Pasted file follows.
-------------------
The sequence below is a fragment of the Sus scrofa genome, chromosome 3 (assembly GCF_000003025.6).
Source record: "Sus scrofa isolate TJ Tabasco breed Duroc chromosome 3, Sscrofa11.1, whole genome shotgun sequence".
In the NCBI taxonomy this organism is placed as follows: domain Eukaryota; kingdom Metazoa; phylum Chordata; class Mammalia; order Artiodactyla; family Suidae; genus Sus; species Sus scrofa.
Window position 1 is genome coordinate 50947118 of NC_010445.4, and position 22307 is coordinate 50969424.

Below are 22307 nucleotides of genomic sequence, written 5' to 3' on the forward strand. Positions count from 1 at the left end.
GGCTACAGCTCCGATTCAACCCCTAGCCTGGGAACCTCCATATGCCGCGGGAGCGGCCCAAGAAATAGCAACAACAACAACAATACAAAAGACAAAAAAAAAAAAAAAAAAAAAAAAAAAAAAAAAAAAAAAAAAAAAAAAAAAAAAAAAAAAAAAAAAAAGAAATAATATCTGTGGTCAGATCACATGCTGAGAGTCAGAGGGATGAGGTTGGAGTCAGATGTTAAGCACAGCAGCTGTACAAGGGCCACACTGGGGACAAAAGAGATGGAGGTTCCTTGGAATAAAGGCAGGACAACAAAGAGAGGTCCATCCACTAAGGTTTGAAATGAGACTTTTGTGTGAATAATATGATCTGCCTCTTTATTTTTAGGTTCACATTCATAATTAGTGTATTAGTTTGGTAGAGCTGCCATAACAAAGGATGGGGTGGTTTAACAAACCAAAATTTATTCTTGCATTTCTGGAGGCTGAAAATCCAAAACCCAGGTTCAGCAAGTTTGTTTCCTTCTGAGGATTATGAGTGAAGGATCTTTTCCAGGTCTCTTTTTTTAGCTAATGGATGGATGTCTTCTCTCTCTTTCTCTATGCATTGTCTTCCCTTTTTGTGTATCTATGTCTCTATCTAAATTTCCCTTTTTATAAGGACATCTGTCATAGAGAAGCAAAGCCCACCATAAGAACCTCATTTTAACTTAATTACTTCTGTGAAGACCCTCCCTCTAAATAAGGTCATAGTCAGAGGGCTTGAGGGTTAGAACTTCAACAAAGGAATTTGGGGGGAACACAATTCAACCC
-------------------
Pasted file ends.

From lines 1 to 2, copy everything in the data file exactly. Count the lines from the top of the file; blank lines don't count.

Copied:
The sequence below is a fragment of the Sus scrofa genome, chromosome 3 (assembly GCF_000003025.6).
Source record: "Sus scrofa isolate TJ Tabasco breed Duroc chromosome 3, Sscrofa11.1, whole genome shotgun sequence".